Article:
At first glance, Bruce Hornsby would not appear to have been an obvious candidate for one of the most versatile and creative artists of the late 20th and early 21st centuries. If you look at only his hit singles, he still ended up with three successful albums (with backing band The Range) that included six top 40 hits, which would be enough for there to be a conversation about his success as an artist. Even these hits, though, hint at his startling attitude even when crafting popular music. His virtuosic piano is in evidence, as is a willingness to tackle serious issues like racism (The Way It Is), abortion (The Valley Road), and pollution (Look Out Any Window). Hornsby’s range and influence only expand when you look at his broader career, which include a stint as part of the Grateful Dead (for which he was not inducted into the RRHOF when they were), collaborations with a diverse group of artists including Chaka Khan , Ricky Skaggs, and Margaret McPartland, as well as immensely successful songs written for other artists, like Jacob’s Ladder (for Huey Lewis & The News ) and The End Of The Innocence (for Don Henley’s album of the same title ). When you add to that Hornsby’s solo piano work as well as his work with the Range and the Noisemakers, it becomes very difficult to pigeonhole Hornsby as one kind of artist, given his wide-ranging interest and influence on others, even including soundtrack work like Set Me In Motion for the Backdraft film .
The Influence Of Bruce Hornsby
The threads of influence of Hornsby are complex in nature. For one, we can include that work he wrote under his own name, which includes half a dozen top 40 hits. Hornsby’s demonstration that one could write jazzy and sophisticated pop-rock numbers that could still be hooky and catchy and popular remains an influence for contemporary artists who desire both popular success as well as the freedom to address serious issues that tackle them. The fact that Hornsby has been able to achieve a solid career even after the hits dried up suggests his ability to maintain the sort of musical excellence that rewards a loyal (if not particularly massive) fanbase. Likewise, Hornsby’s influence also includes songs he wrote for others. Perhaps unsurprisingly, these songs (like Jacob’s Ladder and The End Of Innocence) also reflect Hornsby’s hostility to televangelists and his generally progressive political stance. In addition to all of this, Hornsby’s influence also includes the wide variety of acts with whom he has collaborated in singles and albums that show an abiding interest in jazz, bluegrass, and other genres. Combined, all of this suggests that despite not being a celebrity figure, Bruce Hornsby has been able to greatly influence others through his body of work and his serious-minded approach to music.
Why Bruce Hornsby Belongs In The Rock & Roll Hall Of Fame
Any one of the threads of influence that Bruce Hornsby has had would give him a case for the Rock & Roll Hall of Fame–his own hits and body of work in general under his own name (and various backing bands), the songs he wrote for others, his collaborations with other artists, and the impact of his approach to music–which has led his music to be covered and sampled by such artists as Tupac Shakur. When taken as a whole, Hornsby’s work is an obvious shoo-in for the RRHOF, not least because his lack of focus on personal attention and serious attention to his musical chops and his attention to serious issues is clearly the sort of musicianship that the RRHOF would do well to celebrate and encourage others to adopt for themselves. The fact that his music has been continually celebrated and awarded and the fact that he has even produced and played piano on the tracks of others  suggests the sort of influence that deserves induction.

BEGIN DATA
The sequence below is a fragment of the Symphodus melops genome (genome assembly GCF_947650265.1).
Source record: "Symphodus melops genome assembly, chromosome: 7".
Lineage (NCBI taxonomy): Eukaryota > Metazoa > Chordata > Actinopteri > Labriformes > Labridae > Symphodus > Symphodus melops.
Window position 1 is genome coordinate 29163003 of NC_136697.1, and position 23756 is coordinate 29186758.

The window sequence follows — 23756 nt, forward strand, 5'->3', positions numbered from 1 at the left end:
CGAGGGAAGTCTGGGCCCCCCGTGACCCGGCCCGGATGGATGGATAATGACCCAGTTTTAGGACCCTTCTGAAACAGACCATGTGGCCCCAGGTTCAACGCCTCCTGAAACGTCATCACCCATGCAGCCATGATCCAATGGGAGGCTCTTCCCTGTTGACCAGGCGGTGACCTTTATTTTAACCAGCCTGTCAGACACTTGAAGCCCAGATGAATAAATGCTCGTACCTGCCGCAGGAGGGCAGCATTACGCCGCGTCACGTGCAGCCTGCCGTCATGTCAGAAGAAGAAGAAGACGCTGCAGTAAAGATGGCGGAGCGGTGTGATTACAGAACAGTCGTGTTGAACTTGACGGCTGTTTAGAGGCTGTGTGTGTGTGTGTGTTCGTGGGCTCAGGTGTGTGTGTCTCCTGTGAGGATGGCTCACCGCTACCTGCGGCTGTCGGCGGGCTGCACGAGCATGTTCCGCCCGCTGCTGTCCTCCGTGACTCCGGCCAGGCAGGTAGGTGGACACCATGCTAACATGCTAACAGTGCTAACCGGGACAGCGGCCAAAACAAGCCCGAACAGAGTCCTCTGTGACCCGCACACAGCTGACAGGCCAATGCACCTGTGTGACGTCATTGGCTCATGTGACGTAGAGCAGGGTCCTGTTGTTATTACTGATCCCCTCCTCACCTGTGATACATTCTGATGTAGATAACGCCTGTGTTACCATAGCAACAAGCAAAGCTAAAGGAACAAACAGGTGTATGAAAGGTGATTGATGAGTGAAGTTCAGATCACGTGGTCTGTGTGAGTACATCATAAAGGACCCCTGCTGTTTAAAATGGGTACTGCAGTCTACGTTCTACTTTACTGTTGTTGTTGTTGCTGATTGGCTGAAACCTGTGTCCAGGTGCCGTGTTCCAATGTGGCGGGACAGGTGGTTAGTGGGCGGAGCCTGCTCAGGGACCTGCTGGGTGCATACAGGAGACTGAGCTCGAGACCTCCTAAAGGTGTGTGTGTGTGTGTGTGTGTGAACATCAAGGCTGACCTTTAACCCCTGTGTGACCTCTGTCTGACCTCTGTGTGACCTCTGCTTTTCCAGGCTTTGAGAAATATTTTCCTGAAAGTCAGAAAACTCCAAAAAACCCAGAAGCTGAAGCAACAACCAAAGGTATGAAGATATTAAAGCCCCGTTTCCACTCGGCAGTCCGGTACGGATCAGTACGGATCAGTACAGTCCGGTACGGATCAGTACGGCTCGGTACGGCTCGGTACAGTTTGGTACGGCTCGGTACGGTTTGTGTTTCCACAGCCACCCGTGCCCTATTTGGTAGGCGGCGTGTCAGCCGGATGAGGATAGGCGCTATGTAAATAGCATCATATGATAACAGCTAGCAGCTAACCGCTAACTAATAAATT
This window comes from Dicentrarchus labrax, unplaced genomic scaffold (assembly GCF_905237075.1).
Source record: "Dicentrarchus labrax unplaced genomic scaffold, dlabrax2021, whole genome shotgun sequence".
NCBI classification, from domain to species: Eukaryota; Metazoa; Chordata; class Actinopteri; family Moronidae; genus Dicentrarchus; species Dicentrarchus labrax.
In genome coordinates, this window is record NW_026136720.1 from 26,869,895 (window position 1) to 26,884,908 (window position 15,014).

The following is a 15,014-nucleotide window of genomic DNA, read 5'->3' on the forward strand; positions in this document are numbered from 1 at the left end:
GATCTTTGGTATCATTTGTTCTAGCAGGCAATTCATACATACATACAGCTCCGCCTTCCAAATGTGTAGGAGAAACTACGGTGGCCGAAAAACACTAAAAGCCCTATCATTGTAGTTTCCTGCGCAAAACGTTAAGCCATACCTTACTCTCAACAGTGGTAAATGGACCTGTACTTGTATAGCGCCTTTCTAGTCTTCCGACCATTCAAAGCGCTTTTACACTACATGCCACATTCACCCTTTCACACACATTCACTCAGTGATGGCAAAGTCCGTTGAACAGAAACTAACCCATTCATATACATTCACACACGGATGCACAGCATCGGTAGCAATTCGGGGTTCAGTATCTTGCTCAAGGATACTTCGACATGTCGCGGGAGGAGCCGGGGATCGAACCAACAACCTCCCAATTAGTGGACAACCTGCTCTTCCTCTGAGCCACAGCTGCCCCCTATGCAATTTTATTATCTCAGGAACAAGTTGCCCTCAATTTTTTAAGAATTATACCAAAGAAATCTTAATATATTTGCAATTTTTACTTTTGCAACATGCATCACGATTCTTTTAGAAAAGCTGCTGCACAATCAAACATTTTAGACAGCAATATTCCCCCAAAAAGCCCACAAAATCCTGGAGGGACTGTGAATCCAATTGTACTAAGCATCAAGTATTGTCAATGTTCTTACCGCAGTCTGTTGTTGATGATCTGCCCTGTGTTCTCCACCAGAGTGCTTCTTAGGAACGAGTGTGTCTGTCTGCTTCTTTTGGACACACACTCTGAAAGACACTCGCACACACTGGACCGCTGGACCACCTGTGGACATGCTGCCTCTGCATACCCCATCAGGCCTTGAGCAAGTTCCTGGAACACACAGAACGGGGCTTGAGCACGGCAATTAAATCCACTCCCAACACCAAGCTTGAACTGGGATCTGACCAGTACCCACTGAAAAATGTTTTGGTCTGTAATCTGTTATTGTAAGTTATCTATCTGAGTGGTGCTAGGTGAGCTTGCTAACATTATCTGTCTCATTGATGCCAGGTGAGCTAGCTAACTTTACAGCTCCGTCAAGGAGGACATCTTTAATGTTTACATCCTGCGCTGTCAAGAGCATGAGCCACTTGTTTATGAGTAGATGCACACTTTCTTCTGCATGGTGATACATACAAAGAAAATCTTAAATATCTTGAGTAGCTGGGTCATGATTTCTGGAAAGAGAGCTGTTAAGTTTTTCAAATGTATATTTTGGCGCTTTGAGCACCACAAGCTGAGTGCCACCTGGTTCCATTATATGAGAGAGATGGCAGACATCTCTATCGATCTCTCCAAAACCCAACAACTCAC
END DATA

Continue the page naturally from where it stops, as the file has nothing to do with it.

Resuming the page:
Why Bruce Hornsby Isn’t Inducted Into The Rock & Roll Hall Of Fame
It’s really unclear why Bruce Hornsby hasn’t been inducted yet. The most obvious argument would be that his modest popular success in a generation (1980’s rock) that has been largely ignored by the Hall of Fame has simply escaped the attention of the nominating committee. Likewise, the success that Hornsby has had as a songwriter, producer, and side musician in addition to his own career as a solo pianost and with a variety of backing groups in a variety of genres has made it hard for him to be inducted under just one category.
Verdict: Ultimately, none of these reasons are good enough. Bruce Hornsby should be inducted into the Rock & Roll Hall Of Fame. In fact, he probably should have been included in the induction of The Grateful Dead considering his own tenure with the group throughout the years and his inclusion on numerous Grateful Dead albums. Some obvious ways that Hornsby could be inducted are in the main category (alongside the Range, with whom he enjoyed his greatest mainstream success), the songwriting category (which would include his songwriting for other artists and his score work with Spike Lee), and the Award for Musical Excellence (which would point to his widespread influence as a whole and his work as a supporting musician and his collaborations with a great many artists, and even his occasional production work). Whatever category one wants to induct Bruce Hornsby in, his career as a whole is certainly worthy of it.